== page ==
Skip to main content

Angie's Best Books of 2017

Somehow it's New Year's Eve again, and here we are. I don't especially feel like getting into what this bloody year was like and how I thought it couldn't get worse than last year, but then 2017 came and was all . . . ahem. Well, you know the rest. 

Suffice it to say, I feel like my favorite reads of the year reflect what I needed and what all you wonderful writers and readers had and needed to give. Just ten titles this year, you guys. A literal Top Ten, which I don't believe I've ever actually achieved. It is the last day of the year, and I present you with one highly distilled list of impeccable reads.

Photo by @aamith
(in the order in which I read them)


FYI, that's 5 fantasies, 3 contemporaries, 2 historicals. Fantasy for the win this year!

Best New Discovery of 2017

I didn't sleep a single wink the night I read this book. McKelle George's writing is exquisite. By the 100-page mark, I was beside myself in love with these characters. The caliber of writing and the emotional weight in this novel echo that of Megan Whalen Turner and Robin McKinley, they are that superb. The kind of fizzy joy I feel inside at finding this debut novel and marveling at all the wonderful things that are to come is the very best kind of joy. 

Biggest Character Crush of 2017
Rhys
http://merwild.tumblr.com
I fell in love with the High Lord of the Night Court at his very first appearance, though I admit I didn't know then what a highlight of my reading year he would be a part of. Rhys, who is not at all what he seems. Who is the reason the Inner Circle exists. Who refuses to let Feyre wither and die. I didn't see him coming, and I love him all the more for it.  

Book I Reread the Most in 2017
Unraveled by Courtney Milan

What can I say? Sometimes a girl just needs some Smite Turner in her life. And some wonderful Miranda Darling. This year's rereads may have been prompted by my delightful pilgrimage to The Ripped Bodice during our trip to L.A. There, I picked up my second edition of Unraveled. And so, of course, I had to read that copy, even though I had already reread the book once earlier in the year. Something about the dark and winding streets of Bristol and the quiet color and light Miranda infuses Smite's life with just gives me hope. Together, they are a jumble of contradictions and uneven lengths. But she is always right. He has an efficient heart. 

Best Books I Read in 2017 That Were Published in a Different Year


The Convenient Marriage by Georgette Heyer
The Morning Gift by Eva Ibbotson

Happy New Year!

Comments

You Might Also Like

Blog Tour Review + Giveaway | Lady Derring Takes a Lover by Julie Anne Long

I'm delighted to be a part of the blog tour for this first novel in Julie Anne Long's new historical series―The Palace of Rogues. I found my way to Ms. Long's writing in a bit of a piecemeal fashion. Her long-running Pennyroyal Green series is widely beloved and records the various and sundry escapades of the always-scheming, never repentant Eversea and Redmond families. Really, the series is worth the price of admission for the hilarious (and ever-evolving) "Ballad of Colin Eversea" alone (though Colin's is not actually my favorite book). But I've come to believe that this sweeping eleven-book series has something for every reader. You just have to dip your toes in enough times to find your favorites. And once you do, they will become instant and confirmed comfort reads. Spoiler alert: mine are It Happened One Midnightand What I Did for a Duke. I'm sorry, Colin, but the Duke of Falconbridge, you are not. You'll be just fine, though. Madeleine ha…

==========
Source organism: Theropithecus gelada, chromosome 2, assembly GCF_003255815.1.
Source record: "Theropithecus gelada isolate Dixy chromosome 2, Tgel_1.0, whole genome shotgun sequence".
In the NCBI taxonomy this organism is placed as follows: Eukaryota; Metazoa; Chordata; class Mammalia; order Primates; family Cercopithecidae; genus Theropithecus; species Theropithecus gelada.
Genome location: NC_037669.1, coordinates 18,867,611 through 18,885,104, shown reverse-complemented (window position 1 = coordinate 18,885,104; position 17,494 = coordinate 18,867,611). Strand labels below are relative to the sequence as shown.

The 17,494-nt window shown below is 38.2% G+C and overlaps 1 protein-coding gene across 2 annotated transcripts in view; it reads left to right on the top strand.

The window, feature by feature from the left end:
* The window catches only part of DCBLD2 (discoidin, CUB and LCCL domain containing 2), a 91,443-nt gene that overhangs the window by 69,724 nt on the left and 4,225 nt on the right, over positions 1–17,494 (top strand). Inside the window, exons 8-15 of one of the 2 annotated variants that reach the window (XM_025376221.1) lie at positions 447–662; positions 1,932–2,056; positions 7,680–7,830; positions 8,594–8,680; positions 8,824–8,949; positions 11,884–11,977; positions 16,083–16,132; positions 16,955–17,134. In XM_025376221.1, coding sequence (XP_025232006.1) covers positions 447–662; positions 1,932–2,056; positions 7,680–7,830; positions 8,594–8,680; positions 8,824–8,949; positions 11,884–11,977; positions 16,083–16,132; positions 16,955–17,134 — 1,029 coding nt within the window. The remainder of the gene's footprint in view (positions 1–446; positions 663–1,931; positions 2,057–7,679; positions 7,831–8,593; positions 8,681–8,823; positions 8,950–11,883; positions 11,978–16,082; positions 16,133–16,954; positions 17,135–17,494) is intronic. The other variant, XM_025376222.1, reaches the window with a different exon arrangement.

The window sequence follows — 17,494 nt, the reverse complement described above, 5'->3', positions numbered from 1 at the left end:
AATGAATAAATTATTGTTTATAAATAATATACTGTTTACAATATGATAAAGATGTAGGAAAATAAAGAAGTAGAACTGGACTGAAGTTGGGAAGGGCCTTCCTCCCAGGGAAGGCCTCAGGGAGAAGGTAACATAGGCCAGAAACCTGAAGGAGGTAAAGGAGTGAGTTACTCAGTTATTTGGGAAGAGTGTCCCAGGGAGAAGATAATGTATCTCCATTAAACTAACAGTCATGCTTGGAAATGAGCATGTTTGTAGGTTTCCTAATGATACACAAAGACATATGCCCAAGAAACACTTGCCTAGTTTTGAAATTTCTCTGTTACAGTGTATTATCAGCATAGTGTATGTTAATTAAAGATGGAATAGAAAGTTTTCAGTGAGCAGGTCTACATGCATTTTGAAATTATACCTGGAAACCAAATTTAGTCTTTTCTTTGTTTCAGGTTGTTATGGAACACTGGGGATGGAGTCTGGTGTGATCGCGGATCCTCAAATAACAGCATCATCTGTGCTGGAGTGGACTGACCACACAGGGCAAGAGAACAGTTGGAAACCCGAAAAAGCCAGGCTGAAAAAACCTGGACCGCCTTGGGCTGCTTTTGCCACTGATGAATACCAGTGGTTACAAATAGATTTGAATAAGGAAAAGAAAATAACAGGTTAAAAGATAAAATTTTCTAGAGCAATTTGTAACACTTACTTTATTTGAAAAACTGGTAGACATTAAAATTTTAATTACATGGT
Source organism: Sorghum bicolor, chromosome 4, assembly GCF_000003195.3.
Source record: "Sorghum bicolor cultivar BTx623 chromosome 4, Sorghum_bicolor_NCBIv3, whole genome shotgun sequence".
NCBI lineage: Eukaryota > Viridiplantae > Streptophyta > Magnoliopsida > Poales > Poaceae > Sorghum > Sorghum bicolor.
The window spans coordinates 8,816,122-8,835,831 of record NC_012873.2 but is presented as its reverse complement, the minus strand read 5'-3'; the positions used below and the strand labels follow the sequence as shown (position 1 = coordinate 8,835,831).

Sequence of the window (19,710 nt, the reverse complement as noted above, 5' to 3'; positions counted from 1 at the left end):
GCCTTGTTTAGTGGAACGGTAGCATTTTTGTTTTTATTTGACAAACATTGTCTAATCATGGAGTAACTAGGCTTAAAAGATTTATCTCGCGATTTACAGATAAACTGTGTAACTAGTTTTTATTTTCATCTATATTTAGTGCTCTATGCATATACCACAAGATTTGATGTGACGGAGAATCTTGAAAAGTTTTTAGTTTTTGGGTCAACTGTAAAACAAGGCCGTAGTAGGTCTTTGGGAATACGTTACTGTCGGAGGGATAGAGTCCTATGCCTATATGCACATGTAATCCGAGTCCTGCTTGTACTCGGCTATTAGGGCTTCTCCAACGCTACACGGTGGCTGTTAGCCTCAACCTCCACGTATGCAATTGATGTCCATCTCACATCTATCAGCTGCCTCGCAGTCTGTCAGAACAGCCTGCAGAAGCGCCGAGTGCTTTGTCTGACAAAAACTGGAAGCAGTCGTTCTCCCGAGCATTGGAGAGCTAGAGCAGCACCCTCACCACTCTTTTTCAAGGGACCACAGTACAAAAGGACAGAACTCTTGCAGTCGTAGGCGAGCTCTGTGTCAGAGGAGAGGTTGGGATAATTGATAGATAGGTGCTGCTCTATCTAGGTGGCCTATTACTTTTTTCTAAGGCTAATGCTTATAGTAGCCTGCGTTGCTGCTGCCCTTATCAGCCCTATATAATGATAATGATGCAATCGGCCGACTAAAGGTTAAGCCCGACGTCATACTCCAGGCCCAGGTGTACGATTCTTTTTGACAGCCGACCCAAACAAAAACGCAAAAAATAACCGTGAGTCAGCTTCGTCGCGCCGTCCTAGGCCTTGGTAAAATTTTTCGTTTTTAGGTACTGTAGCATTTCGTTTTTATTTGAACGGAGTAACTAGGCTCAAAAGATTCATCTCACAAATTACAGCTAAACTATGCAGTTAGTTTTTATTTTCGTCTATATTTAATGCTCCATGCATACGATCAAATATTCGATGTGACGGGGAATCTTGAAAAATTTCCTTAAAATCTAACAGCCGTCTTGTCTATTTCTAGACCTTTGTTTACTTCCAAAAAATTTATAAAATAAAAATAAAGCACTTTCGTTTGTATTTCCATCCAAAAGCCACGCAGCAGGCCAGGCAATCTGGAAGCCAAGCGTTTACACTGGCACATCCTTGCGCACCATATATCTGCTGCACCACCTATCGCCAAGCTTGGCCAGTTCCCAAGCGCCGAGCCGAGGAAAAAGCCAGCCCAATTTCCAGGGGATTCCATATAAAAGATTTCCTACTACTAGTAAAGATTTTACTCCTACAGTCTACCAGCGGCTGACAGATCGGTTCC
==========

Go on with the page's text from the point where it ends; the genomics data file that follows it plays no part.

Review | More Than We Can Tell by Brigid Kemmerer

My online book group does a Secret Santa exchange every year, and this last year mine knocked it out of the park. She sent me a copy of Brigid Kemmerer's Letters to the Lost along with the most creative accompanying letter and series of clues and mementos tied to a fictional relationship not even wholly of this world. It tied in perfectly with the book and, once I read it, her creativity and extra mile effort meant that much more. I thoroughly enjoyed the novel and immediately sought out the companion book featuring Declan's enigmatic best friend Rev. More Than We Can Tell begins shortly after the events of Letters to the Lost and, while Declan and Juliet are in the story, it focuses primarily on Rev and a new character named Emma Blue. I was already half in love with Rev Fletcher from the glimpses we get of him in the first book, so it was in no way surprising that I fell into his story without a hitch. This book can definitely be read as a standalone, though I think it is e…

Review | All the Walls of Belfast by Sarah J. Carlson

I have had a string of lovely successes with contemporaries lately. I wonder, sometimes, about the phases we go through, both in reading and in life in general and whether or not (or where) they align. I'm not always able to see the patterns amid the daily vicissitudes, but I wonder about them often. Several months ago, I saw the cover for Sarah J. Carlson's debut novel All the Walls of Belfast and thought I might have died and gone direct to heaven. The title alone is my favorite of the year, hands down. I don't even care if those are fighting words. It is the best title of the year, so there. And, happily, it has a cover to match that beauty, all orange and green and hints of the walls that make up its title. I could only hope that the content matched. Somehow I knew it had to.

Fiona grew up in America. From the time she was two years old and her mother took her and fled Northern Ireland for the unknown wilds of Wisconsin, she has believed that her father was dead. And …